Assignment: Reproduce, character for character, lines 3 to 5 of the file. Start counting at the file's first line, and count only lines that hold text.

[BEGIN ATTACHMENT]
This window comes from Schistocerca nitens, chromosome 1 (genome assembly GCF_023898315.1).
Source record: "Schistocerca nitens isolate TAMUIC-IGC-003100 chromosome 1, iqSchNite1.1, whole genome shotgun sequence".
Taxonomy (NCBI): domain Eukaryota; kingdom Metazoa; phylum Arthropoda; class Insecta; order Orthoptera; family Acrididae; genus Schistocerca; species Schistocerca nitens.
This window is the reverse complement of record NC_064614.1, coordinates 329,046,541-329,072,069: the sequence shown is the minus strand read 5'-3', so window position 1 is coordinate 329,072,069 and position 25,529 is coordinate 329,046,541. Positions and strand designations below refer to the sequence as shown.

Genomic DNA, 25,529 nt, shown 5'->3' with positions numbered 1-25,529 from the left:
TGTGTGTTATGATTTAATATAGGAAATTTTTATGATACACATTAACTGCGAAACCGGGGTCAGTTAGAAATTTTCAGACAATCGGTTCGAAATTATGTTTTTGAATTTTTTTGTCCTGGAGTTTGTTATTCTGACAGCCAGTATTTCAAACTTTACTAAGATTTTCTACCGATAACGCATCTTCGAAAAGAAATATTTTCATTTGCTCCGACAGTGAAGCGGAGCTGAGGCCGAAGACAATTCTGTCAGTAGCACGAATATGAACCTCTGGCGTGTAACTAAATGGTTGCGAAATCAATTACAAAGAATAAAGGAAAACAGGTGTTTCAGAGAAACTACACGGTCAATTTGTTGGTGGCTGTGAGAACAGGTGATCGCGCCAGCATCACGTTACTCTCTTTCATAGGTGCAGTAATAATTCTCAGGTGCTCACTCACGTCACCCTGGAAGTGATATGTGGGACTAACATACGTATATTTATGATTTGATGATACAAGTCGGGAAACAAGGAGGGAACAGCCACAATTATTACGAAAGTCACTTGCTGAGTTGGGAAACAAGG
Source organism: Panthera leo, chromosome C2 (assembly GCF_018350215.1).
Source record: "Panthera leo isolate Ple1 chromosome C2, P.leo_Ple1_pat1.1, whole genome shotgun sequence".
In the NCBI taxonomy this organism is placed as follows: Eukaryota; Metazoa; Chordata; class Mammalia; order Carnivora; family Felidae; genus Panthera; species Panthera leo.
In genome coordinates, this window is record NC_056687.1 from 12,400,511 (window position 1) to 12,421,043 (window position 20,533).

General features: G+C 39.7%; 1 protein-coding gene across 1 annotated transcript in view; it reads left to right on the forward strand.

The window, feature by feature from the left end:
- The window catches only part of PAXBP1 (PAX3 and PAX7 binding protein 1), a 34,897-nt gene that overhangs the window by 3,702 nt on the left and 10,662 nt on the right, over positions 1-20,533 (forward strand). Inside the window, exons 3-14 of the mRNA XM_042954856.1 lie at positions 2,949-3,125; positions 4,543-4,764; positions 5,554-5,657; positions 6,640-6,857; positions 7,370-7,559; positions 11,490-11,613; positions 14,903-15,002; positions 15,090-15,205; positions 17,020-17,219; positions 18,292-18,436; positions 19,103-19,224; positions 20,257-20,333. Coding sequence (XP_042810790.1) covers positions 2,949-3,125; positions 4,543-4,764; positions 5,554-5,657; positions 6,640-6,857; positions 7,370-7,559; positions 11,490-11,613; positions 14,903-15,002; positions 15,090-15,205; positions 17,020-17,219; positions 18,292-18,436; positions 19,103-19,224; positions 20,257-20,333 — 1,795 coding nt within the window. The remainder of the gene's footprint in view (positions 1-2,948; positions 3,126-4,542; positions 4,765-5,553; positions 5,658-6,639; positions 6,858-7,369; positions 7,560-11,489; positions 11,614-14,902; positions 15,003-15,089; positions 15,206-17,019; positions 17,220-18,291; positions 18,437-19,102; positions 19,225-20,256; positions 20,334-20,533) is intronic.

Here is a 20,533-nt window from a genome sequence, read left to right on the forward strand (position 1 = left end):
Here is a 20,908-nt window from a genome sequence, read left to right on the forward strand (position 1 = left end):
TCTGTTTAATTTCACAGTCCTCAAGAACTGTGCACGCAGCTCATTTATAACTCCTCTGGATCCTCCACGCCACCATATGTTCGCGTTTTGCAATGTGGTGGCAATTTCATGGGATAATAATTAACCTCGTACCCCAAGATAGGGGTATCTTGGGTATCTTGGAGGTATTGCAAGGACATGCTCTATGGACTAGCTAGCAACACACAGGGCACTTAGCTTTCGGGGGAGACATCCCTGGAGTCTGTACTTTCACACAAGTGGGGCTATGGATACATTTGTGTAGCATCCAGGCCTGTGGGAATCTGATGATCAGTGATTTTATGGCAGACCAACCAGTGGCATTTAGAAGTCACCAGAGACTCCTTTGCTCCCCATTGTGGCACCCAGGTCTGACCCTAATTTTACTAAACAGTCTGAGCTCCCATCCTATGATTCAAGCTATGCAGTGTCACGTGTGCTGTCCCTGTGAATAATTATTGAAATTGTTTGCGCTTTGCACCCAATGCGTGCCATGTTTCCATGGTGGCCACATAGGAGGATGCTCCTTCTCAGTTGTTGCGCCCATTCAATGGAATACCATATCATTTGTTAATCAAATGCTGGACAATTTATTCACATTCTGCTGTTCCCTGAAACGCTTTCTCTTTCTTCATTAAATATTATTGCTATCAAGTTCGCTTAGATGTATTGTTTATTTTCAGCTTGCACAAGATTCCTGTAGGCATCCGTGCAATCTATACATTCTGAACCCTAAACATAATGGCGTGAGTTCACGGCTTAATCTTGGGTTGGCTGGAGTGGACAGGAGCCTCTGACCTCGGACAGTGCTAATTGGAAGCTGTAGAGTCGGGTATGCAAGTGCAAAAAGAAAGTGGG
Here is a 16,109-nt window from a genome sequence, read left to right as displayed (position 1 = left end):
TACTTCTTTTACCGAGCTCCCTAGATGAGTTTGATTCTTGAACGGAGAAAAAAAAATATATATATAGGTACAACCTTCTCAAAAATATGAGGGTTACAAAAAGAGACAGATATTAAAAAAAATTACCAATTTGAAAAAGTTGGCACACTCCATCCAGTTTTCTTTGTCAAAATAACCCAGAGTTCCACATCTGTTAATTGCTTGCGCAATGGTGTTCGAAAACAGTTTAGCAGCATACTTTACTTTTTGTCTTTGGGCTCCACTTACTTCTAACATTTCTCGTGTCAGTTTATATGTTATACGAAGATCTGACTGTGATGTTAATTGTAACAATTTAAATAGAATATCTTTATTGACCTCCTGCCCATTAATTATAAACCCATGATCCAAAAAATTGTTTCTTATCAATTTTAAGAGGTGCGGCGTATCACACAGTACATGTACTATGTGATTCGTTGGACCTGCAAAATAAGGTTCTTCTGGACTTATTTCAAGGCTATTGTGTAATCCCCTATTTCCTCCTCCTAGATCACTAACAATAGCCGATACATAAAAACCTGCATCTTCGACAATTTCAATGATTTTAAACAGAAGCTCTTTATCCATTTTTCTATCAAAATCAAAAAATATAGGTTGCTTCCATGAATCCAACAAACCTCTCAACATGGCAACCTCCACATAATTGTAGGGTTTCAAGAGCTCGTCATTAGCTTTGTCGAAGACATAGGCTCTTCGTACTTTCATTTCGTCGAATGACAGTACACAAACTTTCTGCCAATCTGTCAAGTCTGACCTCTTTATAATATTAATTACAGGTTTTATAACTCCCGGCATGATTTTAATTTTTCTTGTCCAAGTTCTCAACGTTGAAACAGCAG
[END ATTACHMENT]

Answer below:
Taxonomy (NCBI): domain Eukaryota; kingdom Metazoa; phylum Arthropoda; class Insecta; order Orthoptera; family Acrididae; genus Schistocerca; species Schistocerca nitens.
This window is the reverse complement of record NC_064614.1, coordinates 329,046,541-329,072,069: the sequence shown is the minus strand read 5'-3', so window position 1 is coordinate 329,072,069 and position 25,529 is coordinate 329,046,541. Positions and strand designations below refer to the sequence as shown.

Genomic DNA, 25,529 nt, shown 5'->3' with positions numbered 1-25,529 from the left: